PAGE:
‘Assistive technology’ could mean almost 200,000 more workers – and an $11bn boost to the economy

The boost would also come from the $2.1 billion a year that would be saved on benefit payments, says IBM

If more attention was paid to accommodating disabled people in the workforce, 186,000 new productive workers could be employed. This would result in a massive boost to the economy — to the tune of $11 billion, according to two IBM specialists who develop technology that helps disabled people use computers.

Disabled people’s abilities are underused. “[And this is] the most challenging social issue we face,” says Mark Bagshaw, of IBM Sydney, who works with the company’s Human Ability and Accessibility Centre.

Digital technology has a major role to play in helping disabled people gain access to the workplace, where computers and the internet are now essential elements, he says.

Bagshaw bases his calculations on statistics that say one in five people has some degree of disability and that, while 74% of able-bodied people who are of working age have jobs, only 44% of disabled people are employed.

The boost to the economy would come not only from extra productive workers gained but also from the estimated $2.1 billion a year that would be saved on benefit payments, says Bagshaw.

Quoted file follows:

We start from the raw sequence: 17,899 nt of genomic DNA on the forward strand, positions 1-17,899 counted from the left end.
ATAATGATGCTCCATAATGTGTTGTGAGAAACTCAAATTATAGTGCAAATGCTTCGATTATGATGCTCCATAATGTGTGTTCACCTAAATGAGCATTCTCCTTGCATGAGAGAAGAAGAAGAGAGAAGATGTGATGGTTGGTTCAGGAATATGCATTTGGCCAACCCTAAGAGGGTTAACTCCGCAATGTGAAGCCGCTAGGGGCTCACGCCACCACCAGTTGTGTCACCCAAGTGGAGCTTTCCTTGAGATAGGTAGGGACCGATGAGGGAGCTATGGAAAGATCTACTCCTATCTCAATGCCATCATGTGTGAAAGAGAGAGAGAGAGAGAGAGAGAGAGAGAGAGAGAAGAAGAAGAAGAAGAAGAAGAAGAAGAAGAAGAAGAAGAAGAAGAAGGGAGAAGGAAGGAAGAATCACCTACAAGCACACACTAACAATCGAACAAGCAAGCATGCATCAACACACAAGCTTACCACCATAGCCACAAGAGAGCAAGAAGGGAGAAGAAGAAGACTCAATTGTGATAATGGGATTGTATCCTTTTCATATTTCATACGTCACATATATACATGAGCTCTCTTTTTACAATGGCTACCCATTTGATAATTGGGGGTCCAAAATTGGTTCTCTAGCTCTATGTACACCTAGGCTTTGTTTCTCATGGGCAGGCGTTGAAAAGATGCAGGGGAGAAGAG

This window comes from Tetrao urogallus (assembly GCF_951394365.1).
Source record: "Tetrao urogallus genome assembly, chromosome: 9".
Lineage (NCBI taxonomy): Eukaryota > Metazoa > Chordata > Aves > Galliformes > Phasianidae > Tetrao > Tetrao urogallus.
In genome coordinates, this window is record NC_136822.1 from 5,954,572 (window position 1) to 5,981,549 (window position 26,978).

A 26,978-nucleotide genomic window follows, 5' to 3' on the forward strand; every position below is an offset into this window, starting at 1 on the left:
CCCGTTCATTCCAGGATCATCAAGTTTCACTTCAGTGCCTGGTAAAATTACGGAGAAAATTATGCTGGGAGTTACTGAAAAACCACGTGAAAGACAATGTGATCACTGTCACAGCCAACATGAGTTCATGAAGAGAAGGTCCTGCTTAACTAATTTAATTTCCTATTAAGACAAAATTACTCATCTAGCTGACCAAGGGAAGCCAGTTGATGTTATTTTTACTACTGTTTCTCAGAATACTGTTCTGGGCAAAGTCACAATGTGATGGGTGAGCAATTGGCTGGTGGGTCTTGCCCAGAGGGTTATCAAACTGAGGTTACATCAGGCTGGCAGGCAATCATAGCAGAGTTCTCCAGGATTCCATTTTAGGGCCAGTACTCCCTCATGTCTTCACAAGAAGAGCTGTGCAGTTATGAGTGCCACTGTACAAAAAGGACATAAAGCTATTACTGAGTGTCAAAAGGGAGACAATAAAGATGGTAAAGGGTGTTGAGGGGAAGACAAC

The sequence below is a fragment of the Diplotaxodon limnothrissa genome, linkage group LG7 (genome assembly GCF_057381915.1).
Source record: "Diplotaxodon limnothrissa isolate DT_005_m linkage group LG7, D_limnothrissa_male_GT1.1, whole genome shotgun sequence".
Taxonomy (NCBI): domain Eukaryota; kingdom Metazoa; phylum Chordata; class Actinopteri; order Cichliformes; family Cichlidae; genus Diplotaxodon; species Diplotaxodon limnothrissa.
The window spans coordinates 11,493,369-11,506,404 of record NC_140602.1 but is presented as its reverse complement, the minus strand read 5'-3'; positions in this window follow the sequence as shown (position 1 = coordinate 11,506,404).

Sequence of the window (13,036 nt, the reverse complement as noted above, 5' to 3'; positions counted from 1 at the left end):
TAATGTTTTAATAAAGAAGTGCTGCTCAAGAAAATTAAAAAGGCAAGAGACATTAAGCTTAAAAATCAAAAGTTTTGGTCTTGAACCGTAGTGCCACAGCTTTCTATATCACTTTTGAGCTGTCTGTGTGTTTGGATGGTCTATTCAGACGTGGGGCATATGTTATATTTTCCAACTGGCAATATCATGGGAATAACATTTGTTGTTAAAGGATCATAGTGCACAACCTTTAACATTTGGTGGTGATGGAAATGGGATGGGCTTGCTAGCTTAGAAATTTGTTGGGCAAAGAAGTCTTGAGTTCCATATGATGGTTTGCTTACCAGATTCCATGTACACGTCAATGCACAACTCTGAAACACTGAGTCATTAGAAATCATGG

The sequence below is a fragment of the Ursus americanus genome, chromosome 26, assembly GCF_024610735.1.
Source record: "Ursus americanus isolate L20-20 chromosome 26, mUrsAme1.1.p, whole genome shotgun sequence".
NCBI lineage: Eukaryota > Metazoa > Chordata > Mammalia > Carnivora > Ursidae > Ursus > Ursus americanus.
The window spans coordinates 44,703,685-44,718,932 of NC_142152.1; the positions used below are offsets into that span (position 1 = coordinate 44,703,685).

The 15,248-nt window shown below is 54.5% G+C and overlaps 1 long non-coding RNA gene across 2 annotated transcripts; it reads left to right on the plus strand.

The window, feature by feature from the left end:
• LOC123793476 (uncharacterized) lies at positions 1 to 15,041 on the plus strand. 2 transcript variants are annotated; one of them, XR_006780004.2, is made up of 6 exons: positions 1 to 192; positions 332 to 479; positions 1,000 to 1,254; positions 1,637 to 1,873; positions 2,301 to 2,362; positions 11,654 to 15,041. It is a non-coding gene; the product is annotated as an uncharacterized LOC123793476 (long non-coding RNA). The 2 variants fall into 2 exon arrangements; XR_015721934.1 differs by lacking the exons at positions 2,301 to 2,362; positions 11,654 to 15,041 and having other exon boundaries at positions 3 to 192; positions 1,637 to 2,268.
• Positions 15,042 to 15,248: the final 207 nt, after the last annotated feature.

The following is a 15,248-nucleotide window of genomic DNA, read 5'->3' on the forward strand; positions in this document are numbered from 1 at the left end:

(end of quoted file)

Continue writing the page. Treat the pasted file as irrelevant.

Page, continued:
The most obvious example of “assistive technology for the disabled” is voice translation of text for blind people, says John Evans, the head of IBM’s Accessibility Centre. Boston-based Evans spoke on a recent visit to New Zealand.

“The visual landscape [of assistive technology] is very large,” he says. But performance can be improved in a number of ways — from producing more natural-sounding speech to designing websites using the recognised standards for easing use by the blind and partially sighted.

For example, these standards mean all the graphic elements of a website carry “text tags” describing them; these can then be read by a voice device. Colour combinations should have reasonable contrast too, to help here.

The New Zealand government has developed accessibility standards to improve access for disabled users, as well as for those who have only basic computer equipment and a low-speed internet connection.

Modern PC operating systems and browsers can provide some assistance for the disabled, such as text enlargement and contrast enhancement, but more people could be helped if this was a normal feature of websites, Evans says.

The Accessibility Centre has also been working on a digital wireless networking infrastructure, to provide real-time captioning of visual material for deaf people. It is also exploring technologies to provide live sign language over the web, Evans says.

Bagshaw is physically disabled himself and, while he says this gives him insider knowledge (particularly of the capabilities of people with spinal injuries), he was a little reluctant to take on the Accessibility Centre job.

He has worked for IBM for 27 years in ordinary roles — work that “provided respite from dealing with disability every day”, he says.

Stephen Bell is married to Robyn Hunt, director of a company that advises on website accessibility.

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